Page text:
Regardless of what happened it has set back the prospect of peace talks
This article originally appeared at Ron Paul Institute
On Tuesday a civilian bus was attacked in the breakaway region of eastern Ukraine.
Some 12 people were killed in what was initially reported to be a grad missile attack but that looks much more like the work of some sort of small arms fire or anti-personnel mine.
After weeks of a shaky ceasefire — which was not much of a ceasefire to the 1,300+ killed in the breakaway region since it was announced — it appears a return to open combat is increasingly likely.
The State Department immediately blamed the bus attack on the pro-independence militia in eastern Ukraine, again making a connection between the militia and what it claims is its Russian sponsor.
According to State Department Spokesperson Marie Harf, the bus attack was "just the latest egregious violations of the commitments made by the Russian-backed separatists."
The Organization for Security and Cooperation in Europe, which has monitors on the ground in the region, as not assigned blame for the attack, but, as with the shoot-down of Malaysia Airlines Flight MH-17, the US immediately blamed the separatists and their alleged Russian backers.
It remains to be seen how the pro-independence fighters would benefit by blowing up a bus full of civilians from their own region.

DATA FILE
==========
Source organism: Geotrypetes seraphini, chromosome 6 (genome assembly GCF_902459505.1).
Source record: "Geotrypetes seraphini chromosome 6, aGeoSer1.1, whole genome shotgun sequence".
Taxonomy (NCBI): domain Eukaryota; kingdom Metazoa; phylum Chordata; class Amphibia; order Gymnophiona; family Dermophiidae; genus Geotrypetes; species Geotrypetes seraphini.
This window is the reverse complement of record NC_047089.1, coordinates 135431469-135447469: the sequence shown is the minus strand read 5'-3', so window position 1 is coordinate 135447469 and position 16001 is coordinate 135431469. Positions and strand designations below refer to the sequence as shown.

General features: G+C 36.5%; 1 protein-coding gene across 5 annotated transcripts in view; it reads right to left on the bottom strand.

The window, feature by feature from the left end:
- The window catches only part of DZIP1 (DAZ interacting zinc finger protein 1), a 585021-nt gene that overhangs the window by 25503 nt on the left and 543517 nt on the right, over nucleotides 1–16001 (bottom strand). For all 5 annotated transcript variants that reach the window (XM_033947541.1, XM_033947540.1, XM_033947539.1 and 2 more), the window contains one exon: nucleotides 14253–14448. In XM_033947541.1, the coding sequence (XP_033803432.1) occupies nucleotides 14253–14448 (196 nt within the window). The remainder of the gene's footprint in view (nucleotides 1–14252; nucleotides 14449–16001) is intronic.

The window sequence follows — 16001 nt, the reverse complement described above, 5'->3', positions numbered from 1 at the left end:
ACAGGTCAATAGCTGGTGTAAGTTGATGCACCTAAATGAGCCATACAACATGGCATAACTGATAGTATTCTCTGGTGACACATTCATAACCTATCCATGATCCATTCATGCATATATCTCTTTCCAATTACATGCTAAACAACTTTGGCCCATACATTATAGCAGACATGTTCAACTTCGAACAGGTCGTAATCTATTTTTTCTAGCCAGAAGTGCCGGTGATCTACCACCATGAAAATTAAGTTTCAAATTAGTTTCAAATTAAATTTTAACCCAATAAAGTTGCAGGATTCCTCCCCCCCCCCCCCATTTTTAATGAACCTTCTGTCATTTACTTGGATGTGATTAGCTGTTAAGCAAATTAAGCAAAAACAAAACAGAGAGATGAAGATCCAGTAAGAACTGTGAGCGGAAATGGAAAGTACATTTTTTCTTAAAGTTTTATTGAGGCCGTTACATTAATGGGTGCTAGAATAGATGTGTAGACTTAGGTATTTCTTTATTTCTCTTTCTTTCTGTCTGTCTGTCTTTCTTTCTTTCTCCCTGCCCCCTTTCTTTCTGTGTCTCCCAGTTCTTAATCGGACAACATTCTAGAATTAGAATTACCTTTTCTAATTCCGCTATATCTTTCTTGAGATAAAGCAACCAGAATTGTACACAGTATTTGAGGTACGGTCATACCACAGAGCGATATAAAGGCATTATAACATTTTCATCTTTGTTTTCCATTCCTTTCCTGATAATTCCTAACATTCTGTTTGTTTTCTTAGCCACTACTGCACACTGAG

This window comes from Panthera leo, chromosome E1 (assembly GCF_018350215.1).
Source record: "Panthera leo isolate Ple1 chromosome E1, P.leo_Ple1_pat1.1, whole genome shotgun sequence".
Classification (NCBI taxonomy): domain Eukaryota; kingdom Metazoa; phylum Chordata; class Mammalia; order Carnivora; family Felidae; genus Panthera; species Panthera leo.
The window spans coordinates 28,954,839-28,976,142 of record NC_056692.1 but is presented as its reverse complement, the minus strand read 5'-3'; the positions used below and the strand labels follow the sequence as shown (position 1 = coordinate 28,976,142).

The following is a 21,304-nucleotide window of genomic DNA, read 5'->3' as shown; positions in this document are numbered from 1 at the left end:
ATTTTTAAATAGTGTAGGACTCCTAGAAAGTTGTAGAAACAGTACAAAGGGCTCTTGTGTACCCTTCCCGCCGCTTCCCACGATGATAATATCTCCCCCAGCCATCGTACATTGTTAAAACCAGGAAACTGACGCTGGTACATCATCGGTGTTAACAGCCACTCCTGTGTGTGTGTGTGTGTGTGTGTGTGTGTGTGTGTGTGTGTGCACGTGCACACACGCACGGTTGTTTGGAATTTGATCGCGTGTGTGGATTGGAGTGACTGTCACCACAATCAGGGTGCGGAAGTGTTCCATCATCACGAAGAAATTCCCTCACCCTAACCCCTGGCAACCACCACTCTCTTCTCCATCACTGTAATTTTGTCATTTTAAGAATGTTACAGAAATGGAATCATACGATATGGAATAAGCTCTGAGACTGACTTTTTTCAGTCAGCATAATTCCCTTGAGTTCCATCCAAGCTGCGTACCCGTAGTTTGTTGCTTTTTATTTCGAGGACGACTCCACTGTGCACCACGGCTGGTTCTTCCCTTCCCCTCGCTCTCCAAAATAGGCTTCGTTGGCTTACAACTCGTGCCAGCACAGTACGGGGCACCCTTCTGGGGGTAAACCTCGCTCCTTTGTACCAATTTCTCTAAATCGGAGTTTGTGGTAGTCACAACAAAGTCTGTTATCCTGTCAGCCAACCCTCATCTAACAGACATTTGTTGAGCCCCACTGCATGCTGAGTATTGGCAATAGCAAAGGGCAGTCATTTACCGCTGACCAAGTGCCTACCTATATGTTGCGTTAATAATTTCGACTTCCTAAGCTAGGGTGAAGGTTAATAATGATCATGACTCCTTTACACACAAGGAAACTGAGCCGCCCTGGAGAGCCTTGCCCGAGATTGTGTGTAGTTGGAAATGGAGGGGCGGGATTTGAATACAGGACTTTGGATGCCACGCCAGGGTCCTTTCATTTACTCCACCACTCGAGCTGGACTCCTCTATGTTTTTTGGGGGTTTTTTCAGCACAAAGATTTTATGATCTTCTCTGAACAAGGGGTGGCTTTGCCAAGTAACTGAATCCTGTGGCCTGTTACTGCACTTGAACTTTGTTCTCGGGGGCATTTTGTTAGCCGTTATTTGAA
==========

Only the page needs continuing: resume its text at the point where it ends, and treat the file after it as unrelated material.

However, the timing could not have been better if the aim was to scuttle the four-party talks between Ukraine, Russia, France, and Germany that were scheduled to begin tomorrow.
French president Francois Holland had called for EU sanctions against Russia to be lifted if any progress was made at the talks.
The talks have been cancelled after preliminary discussions yielded no progress and the fighting in the east has intensified.
The bus attack, if the Europeans hew to the US line that the separatists were responsible, will likely decrease the chance of any possible EU/US split on sanctions.
Meanwhile, Ukrainian president Poroshenko has declared the he will move more troops to the front line.
The Ukraine Freedom Support Act of 2014, passed by the US Congress and signed into law in December by President Obama, urges Poroshenko to retake areas in eastern Ukraine currently under control of the separatists, pledging US funding and weapons should Kiev decide to move ahead.
Finally, the US Treasury Department announced yesterday that it would extend an additional $2 billion in loan guarantees to the Ukrainian government, suggesting that Kiev's US sponsor will continue to back the cash-strapped regime.
What is next?